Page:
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Jefferson County backs off on Surkamp removal

November 02, 2007|By DAVE McMILLION

CHARLES TOWN, W.Va. - The Jefferson County Commission on Thursday abandoned exploring options to remove Commissioner Jim Surkamp from office, saying it is an issue that the voters should decide and that it poses possible legal problems.

Commissioner Greg Corliss' proposal to consider removal options came after a number of controversies over how Surkamp has interacted with county officials and made comments about county programs.

Among the incidents are allegations that Surkamp became "verbally aggressive" with the county's director of maintenance, that he made disparaging comments about the county's corporate community and that he appeared at one time to have a vendetta against county Administrator Leslie Smith.

Corliss said he wanted the commission to seek clarification if a state law can be used to remove public officers for misconduct, malfeasance or neglect of duty.

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It was the same state law used when several developers tried unsuccessfully to remove Jefferson County Planning Commission member Todd Baldau from office, Corliss said.

The commissioners had some issues with Corliss' idea and they detailed their concerns again Thursday.

Commissioner Dale Manuel said voters put the commissioners in office and only voters should be allowed to remove members.

But Manuel said he hopes Corliss' move is a "wake-up call" to Surkamp.

Surkamp was argumentative in last week's meeting when the commissioners discussed his actions, but he was quiet during Thursday's meeting.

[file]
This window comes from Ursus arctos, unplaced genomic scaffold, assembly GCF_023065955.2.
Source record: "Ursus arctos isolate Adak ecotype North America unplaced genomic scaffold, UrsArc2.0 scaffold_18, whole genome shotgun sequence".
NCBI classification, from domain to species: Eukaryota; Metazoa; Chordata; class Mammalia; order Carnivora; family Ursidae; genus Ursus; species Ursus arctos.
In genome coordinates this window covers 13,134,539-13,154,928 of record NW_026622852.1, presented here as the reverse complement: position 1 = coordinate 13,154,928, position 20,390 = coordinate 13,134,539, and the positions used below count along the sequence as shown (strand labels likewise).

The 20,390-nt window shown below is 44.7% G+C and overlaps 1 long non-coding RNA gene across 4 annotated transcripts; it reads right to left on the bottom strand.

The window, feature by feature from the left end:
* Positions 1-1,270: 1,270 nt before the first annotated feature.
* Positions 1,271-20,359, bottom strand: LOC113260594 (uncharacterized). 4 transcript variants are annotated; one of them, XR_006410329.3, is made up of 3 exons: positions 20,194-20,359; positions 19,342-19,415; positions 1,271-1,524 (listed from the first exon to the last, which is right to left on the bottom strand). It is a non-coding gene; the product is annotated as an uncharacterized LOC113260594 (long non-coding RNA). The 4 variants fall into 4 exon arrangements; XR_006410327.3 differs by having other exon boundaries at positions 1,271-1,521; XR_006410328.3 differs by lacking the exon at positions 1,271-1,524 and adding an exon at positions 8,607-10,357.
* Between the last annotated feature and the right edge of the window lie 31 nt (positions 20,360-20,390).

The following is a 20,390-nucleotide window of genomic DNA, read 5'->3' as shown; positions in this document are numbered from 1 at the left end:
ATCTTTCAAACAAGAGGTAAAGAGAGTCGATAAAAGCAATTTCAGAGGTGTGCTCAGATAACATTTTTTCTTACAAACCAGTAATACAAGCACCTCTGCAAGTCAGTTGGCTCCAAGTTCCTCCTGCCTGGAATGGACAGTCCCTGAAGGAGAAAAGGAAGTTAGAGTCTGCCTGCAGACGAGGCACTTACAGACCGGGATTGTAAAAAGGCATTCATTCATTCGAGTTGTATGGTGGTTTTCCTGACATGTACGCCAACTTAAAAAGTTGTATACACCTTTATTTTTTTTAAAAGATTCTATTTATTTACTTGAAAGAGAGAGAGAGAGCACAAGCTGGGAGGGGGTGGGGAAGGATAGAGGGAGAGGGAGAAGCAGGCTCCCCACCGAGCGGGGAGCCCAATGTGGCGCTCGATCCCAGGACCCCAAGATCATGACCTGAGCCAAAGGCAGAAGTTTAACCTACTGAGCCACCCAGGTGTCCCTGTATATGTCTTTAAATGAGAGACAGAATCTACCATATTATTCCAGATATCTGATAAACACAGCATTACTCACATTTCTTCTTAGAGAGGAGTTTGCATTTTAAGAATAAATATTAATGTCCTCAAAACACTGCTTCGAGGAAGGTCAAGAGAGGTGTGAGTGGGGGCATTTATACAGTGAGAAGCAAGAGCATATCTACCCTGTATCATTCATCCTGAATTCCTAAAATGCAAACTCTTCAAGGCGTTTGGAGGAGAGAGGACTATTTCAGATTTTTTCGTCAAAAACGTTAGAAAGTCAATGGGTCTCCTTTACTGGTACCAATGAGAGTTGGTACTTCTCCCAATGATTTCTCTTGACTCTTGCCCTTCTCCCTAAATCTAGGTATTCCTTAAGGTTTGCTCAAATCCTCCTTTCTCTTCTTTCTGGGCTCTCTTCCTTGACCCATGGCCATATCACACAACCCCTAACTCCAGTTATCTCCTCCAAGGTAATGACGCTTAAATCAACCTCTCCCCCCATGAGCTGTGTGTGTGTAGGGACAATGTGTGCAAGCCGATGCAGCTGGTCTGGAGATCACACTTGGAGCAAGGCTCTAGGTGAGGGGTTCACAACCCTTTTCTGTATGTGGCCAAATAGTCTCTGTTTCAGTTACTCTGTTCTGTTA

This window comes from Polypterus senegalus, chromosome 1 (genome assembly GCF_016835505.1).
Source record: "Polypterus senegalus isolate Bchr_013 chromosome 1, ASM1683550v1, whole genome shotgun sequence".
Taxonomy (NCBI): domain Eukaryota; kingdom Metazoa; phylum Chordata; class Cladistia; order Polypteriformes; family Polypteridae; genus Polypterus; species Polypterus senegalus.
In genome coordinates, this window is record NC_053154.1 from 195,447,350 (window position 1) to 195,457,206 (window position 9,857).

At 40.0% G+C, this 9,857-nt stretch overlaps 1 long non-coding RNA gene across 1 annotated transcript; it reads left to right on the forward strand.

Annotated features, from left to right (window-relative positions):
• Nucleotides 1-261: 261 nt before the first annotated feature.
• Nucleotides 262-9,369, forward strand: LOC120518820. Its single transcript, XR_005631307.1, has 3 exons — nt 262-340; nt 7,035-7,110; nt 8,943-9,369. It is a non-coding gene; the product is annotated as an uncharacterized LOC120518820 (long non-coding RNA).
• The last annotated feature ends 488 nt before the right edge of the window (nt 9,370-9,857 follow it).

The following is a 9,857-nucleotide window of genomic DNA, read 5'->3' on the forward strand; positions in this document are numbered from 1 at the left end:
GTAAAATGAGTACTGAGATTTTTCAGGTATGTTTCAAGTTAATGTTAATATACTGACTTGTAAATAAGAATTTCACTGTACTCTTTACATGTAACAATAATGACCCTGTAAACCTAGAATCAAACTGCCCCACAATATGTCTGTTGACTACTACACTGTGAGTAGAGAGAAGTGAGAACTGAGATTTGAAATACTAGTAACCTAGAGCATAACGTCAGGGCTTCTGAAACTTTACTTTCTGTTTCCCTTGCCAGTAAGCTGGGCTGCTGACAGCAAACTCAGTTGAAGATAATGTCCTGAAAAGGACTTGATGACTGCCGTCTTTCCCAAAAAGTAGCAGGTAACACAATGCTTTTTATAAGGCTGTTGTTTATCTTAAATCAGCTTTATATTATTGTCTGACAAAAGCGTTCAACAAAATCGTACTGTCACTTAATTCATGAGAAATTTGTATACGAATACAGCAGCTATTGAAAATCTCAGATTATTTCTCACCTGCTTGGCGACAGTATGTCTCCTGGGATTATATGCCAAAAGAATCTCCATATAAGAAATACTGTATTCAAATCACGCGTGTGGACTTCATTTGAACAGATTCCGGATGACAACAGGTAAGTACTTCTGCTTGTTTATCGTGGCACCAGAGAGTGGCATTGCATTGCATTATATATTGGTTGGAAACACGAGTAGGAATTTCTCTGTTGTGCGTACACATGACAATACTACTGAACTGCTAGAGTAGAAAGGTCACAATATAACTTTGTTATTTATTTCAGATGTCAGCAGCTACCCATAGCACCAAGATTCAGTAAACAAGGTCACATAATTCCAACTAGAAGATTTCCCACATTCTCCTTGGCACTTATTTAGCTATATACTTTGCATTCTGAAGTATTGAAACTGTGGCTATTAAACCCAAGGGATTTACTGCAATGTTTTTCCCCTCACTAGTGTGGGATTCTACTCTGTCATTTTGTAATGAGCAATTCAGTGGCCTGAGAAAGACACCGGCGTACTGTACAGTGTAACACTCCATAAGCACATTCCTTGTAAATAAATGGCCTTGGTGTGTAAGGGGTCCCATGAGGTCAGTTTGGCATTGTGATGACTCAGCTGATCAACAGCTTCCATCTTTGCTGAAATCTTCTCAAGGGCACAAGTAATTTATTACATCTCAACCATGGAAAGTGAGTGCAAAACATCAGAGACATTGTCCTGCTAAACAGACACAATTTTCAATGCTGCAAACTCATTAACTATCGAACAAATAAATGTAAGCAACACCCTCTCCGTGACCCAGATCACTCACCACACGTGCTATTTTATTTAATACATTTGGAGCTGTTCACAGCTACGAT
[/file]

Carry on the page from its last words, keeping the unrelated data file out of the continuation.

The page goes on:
Commissioner Rusty Morgan said he believes voters should decide what Surkamp's future role will be.

"I think he's been a complete jerk at times, but it doesn't rise to the level of criminality," Morgan said.

"He belongs to the public and the voters," Morgan said.

Commission President Frances Morgan said she was concerned about any removal proceedings because bringing the Jefferson County Prosecuting Attorney's office into the issue could raise ethical questions "of great magnitude."

One possible ethical problem is having the prosecuting attorney's office - which represents the commission - taking action against one member, Frances Morgan said.

Corliss said he wanted the Jefferson County Prosecuting Attorney's Office to determine if the law can be used to remove Surkamp from office.

If the prosecuting attorney's office decides the commission has such authority, prosecutors can review Surkamp's actions since being elected, Corliss said.

Based on the review of Surkamp's actions, the Prosecuting Attorney's office could possibly draft a petition for the removal of Surkamp, Corliss said.

Corliss defended his proposal Thursday, saying suggestions that Surkamp's behavior is not bad is "ignoring the obvious."

Surkamp did receive some support Thursday, including one area resident who told the commissioners that the criticism of Surkamp had troubled him and will cause him to watch the commission more closely.

When Surkamp has raised issues, he "got a little bull's-eye drawn on him in the media," and that is not fair, said Ed Hazarowitz.

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